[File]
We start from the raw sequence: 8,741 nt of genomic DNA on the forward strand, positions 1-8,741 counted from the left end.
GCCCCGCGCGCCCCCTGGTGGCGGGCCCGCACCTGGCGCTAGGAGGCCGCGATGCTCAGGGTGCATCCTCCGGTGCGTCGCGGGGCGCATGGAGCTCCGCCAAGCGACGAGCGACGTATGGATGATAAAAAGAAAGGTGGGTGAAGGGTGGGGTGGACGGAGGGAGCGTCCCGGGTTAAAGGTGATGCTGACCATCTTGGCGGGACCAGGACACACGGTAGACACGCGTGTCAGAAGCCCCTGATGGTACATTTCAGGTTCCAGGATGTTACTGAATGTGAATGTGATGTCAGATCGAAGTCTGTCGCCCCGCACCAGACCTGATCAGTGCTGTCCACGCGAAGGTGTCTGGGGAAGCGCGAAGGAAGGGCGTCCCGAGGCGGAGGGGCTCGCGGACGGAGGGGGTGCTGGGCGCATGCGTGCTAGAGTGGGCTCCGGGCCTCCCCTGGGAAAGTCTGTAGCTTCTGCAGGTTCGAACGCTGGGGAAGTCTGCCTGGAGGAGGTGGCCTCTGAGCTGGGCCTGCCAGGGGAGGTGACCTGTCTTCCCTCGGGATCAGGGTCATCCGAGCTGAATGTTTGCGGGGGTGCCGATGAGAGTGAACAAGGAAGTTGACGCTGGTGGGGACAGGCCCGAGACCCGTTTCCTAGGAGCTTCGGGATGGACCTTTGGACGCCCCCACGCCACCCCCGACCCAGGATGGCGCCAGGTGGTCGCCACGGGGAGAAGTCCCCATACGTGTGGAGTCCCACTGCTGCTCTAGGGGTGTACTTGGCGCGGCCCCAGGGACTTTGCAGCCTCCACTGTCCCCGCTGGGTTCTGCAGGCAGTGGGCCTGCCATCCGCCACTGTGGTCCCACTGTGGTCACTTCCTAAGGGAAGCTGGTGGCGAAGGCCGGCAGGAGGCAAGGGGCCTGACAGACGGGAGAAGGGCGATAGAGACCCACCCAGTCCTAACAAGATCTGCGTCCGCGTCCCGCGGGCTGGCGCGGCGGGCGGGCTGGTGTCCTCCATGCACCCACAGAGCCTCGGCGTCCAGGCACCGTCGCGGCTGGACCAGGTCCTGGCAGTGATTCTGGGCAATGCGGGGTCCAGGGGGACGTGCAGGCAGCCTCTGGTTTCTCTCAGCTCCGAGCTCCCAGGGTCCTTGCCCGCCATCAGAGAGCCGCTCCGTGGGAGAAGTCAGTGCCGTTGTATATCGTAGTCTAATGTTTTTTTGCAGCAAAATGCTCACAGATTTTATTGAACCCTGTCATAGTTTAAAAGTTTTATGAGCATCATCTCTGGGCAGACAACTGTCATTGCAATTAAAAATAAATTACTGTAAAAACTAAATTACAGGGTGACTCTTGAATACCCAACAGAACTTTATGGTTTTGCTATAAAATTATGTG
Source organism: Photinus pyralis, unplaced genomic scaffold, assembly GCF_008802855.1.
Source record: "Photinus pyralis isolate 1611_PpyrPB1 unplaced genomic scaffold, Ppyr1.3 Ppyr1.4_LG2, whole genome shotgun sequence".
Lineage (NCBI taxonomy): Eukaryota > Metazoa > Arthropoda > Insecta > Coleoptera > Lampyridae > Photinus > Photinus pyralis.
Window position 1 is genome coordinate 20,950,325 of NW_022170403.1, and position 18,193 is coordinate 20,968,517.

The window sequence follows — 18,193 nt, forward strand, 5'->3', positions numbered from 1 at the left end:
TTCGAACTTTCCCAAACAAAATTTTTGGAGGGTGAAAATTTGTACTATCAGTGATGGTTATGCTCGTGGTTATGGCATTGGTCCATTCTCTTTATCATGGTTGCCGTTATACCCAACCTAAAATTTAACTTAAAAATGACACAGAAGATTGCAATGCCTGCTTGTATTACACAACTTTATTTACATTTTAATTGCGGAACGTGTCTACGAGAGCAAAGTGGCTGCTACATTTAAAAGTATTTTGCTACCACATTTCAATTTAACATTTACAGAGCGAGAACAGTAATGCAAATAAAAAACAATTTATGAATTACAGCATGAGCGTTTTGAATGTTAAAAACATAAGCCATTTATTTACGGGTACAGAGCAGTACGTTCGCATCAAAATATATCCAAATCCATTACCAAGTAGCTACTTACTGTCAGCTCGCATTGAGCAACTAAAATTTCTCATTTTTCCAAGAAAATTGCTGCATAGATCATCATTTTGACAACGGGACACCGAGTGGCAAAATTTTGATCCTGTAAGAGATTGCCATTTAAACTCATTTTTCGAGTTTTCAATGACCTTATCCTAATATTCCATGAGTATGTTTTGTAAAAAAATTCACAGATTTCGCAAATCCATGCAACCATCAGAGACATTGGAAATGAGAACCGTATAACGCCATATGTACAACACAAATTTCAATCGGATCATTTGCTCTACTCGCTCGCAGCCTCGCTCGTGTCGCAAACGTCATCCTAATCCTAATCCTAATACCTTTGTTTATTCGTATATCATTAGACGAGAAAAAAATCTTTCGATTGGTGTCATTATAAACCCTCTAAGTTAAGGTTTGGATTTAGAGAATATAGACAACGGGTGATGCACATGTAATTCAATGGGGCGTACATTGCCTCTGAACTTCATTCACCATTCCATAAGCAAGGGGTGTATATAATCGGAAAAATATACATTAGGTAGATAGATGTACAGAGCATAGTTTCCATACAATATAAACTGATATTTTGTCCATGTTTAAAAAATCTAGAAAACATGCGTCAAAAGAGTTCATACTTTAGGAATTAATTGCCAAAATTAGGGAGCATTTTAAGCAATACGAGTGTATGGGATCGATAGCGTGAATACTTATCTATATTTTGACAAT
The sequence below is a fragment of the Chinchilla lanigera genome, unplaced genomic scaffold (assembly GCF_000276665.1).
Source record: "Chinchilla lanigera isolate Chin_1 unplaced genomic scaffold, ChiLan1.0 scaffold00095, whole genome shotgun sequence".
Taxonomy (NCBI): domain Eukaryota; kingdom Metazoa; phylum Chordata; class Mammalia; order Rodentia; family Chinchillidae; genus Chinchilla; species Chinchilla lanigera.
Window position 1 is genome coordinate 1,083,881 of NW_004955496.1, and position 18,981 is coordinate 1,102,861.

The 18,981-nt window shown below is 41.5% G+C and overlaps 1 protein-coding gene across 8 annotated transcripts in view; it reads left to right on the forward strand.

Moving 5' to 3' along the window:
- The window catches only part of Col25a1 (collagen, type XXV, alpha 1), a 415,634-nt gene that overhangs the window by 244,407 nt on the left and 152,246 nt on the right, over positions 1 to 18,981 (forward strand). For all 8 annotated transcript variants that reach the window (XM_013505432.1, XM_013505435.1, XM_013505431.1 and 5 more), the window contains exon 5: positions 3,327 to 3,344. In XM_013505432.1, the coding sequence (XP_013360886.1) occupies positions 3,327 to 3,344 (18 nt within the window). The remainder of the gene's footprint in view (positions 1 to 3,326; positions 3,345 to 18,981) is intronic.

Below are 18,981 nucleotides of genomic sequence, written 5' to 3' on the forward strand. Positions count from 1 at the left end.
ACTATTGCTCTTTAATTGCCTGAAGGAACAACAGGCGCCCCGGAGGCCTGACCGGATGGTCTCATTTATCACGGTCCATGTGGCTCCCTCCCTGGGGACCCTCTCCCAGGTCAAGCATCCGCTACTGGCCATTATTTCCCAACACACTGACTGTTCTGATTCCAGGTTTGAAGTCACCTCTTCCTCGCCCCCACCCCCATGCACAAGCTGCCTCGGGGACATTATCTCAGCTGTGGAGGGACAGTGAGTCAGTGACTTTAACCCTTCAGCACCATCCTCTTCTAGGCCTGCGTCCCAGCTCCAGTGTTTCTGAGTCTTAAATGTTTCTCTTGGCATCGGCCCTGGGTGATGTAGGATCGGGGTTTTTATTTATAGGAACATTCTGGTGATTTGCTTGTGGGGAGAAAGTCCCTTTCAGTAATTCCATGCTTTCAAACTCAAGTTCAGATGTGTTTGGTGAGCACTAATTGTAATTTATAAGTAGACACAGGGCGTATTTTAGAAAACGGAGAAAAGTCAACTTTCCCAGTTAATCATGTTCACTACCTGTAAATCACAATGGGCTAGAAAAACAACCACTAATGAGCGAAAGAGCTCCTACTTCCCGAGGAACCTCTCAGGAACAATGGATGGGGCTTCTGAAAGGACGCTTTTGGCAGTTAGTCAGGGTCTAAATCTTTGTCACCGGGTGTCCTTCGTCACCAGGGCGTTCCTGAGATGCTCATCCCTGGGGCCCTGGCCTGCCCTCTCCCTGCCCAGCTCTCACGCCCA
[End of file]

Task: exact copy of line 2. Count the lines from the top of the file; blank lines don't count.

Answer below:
GCCCCGCGCGCCCCCTGGTGGCGGGCCCGCACCTGGCGCTAGGAGGCCGCGATGCTCAGGGTGCATCCTCCGGTGCGTCGCGGGGCGCATGGAGCTCCGCCAAGCGACGAGCGACGTATGGATGATAAAAAGAAAGGTGGGTGAAGGGTGGGGTGGACGGAGGGAGCGTCCCGGGTTAAAGGTGATGCTGACCATCTTGGCGGGACCAGGACACACGGTAGACACGCGTGTCAGAAGCCCCTGATGGTACATTTCAGGTTCCAGGATGTTACTGAATGTGAATGTGATGTCAGATCGAAGTCTGTCGCCCCGCACCAGACCTGATCAGTGCTGTCCACGCGAAGGTGTCTGGGGAAGCGCGAAGGAAGGGCGTCCCGAGGCGGAGGGGCTCGCGGACGGAGGGGGTGCTGGGCGCATGCGTGCTAGAGTGGGCTCCGGGCCTCCCCTGGGAAAGTCTGTAGCTTCTGCAGGTTCGAACGCTGGGGAAGTCTGCCTGGAGGAGGTGGCCTCTGAGCTGGGCCTGCCAGGGGAGGTGACCTGTCTTCCCTCGGGATCAGGGTCATCCGAGCTGAATGTTTGCGGGGGTGCCGATGAGAGTGAACAAGGAAGTTGACGCTGGTGGGGACAGGCCCGAGACCCGTTTCCTAGGAGCTTCGGGATGGACCTTTGGACGCCCCCACGCCACCCCCGACCCAGGATGGCGCCAGGTGGTCGCCACGGGGAGAAGTCCCCATACGTGTGGAGTCCCACTGCTGCTCTAGGGGTGTACTTGGCGCGGCCCCAGGGACTTTGCAGCCTCCACTGTCCCCGCTGGGTTCTGCAGGCAGTGGGCCTGCCATCCGCCACTGTGGTCCCACTGTGGTCACTTCCTAAGGGAAGCTGGTGGCGAAGGCCGGCAGGAGGCAAGGGGCCTGACAGACGGGAGAAGGGCGATAGAGACCCACCCAGTCCTAACAAGATCTGCGTCCGCGTCCCGCGGGCTGGCGCGGCGGGCGGGCTGGTGTCCTCCATGCACCCACAGAGCCTCGGCGTCCAGGCACCGTCGCGGCTGGACCAGGTCCTGGCAGTGATTCTGGGCAATGCGGGGTCCAGGGGGACGTGCAGGCAGCCTCTGGTTTCTCTCAGCTCCGAGCTCCCAGGGTCCTTGCCCGCCATCAGAGAGCCGCTCCGTGGGAGAAGTCAGTGCCGTTGTATATCGTAGTCTAATGTTTTTTTGCAGCAAAATGCTCACAGATTTTATTGAACCCTGTCATAGTTTAAAAGTTTTATGAGCATCATCTCTGGGCAGACAACTGTCATTGCAATTAAAAATAAATTACTGTAAAAACTAAATTACAGGGTGACTCTTGAATACCCAACAGAACTTTATGGTTTTGCTATAAAATTATGTG